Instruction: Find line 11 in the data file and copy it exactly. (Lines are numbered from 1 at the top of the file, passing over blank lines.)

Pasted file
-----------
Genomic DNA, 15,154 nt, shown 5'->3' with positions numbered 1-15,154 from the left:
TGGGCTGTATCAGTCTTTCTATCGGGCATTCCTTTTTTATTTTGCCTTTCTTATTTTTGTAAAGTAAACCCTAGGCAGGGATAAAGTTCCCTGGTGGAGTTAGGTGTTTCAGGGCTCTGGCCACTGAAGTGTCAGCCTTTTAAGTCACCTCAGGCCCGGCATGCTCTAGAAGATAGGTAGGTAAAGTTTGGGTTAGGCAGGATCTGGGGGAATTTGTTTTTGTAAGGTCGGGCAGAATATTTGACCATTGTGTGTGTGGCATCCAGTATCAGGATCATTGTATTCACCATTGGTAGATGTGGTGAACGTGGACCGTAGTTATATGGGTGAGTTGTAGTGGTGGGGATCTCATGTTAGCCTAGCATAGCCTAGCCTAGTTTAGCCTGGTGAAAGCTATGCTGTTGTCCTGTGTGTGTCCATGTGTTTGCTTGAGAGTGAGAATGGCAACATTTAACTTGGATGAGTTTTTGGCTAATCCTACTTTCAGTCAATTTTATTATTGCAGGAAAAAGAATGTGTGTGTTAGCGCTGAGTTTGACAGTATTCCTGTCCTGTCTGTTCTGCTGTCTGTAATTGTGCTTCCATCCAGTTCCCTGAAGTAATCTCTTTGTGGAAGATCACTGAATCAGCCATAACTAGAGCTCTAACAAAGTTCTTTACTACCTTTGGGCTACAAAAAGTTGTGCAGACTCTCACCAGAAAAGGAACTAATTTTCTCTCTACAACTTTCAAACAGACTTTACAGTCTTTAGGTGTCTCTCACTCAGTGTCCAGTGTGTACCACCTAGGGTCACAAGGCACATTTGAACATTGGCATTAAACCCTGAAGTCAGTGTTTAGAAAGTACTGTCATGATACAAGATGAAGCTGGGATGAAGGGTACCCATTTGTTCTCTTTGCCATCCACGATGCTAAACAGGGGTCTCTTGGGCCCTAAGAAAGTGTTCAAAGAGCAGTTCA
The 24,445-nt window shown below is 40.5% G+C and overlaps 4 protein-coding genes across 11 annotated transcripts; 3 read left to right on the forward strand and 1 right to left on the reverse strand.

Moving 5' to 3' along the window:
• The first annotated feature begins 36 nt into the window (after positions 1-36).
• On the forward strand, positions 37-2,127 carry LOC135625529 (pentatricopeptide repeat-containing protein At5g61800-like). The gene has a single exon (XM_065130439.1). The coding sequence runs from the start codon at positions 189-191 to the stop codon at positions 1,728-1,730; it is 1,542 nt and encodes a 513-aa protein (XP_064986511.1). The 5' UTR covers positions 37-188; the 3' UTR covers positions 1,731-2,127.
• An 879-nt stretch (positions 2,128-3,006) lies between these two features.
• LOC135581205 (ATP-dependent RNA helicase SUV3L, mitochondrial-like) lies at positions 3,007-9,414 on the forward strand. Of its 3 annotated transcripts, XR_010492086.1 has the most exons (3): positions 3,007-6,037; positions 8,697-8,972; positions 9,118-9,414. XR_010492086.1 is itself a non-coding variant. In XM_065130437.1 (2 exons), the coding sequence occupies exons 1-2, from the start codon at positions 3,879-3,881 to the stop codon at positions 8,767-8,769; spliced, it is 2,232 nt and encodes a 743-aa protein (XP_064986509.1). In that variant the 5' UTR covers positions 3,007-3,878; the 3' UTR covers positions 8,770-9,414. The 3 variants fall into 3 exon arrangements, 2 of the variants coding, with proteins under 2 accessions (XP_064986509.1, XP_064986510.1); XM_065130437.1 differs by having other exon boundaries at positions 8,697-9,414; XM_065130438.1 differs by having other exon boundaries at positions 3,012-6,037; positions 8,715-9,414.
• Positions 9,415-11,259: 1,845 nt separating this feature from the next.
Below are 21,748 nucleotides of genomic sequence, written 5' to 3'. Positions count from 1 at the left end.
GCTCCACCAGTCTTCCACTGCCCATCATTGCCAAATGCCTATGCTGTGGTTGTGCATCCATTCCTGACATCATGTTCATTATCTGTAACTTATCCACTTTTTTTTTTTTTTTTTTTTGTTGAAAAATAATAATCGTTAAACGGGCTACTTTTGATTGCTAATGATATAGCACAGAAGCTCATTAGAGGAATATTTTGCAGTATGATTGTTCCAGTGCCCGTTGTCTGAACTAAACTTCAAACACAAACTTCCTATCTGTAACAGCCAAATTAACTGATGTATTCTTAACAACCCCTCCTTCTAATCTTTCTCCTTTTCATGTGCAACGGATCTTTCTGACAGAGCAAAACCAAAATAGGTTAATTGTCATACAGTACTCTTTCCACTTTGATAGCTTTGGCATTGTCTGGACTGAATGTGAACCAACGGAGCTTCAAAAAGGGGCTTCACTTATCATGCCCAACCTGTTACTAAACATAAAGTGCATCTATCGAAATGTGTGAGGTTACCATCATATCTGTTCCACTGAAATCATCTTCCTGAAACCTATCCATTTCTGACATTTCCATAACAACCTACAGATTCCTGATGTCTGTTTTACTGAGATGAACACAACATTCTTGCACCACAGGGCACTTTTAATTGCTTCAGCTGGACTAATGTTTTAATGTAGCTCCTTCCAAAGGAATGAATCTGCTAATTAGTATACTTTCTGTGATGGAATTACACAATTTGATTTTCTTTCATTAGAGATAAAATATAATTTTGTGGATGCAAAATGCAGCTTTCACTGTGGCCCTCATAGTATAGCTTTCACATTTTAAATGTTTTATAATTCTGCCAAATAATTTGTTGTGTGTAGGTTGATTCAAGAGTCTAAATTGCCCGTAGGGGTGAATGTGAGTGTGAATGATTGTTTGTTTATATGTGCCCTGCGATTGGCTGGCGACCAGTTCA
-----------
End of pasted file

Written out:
GCTCCACCAGTCTTCCACTGCCCATCATTGCCAAATGCCTATGCTGTGGTTGTGCATCCATTCCTGACATCATGTTCATTATCTGTAACTTATCCACTTTTTTTTTTTTTTTTTTTTGTTGAAAAATAATAATCGTTAAACGGGCTACTTTTGATTGCTAATGATATAGCACAGAAGCTCATTAGAGGAATATTTTGCAGTATGATTGTTCCAGTGCCCGTTGTCTGAACTAAACTTCAAACACAAACTTCCTATCTGTAACAGCCAAATTAACTGATGTATTCTTAACAACCCCTCCTTCTAATCTTTCTCCTTTTCATGTGCAACGGATCTTTCTGACAGAGCAAAACCAAAATAGGTTAATTGTCATACAGTACTCTTTCCACTTTGATAGCTTTGGCATTGTCTGGACTGAATGTGAACCAACGGAGCTTCAAAAAGGGGCTTCACTTATCATGCCCAACCTGTTACTAAACATAAAGTGCATCTATCGAAATGTGTGAGGTTACCATCATATCTGTTCCACTGAAATCATCTTCCTGAAACCTATCCATTTCTGACATTTCCATAACAACCTACAGATTCCTGATGTCTGTTTTACTGAGATGAACACAACATTCTTGCACCACAGGGCACTTTTAATTGCTTCAGCTGGACTAATGTTTTAATGTAGCTCCTTCCAAAGGAATGAATCTGCTAATTAGTATACTTTCTGTGATGGAATTACACAATTTGATTTTCTTTCATTAGAGATAAAATATAATTTTGTGGATGCAAAATGCAGCTTTCACTGTGGCCCTCATAGTATAGCTTTCACATTTTAAATGTTTTATAATTCTGCCAAATAATTTGTTGTGTGTAGGTTGATTCAAGAGTCTAAATTGCCCGTAGGGGTGAATGTGAGTGTGAATGATTGTTTGTTTATATGTGCCCTGCGATTGGCTGGCGACCAGTTCA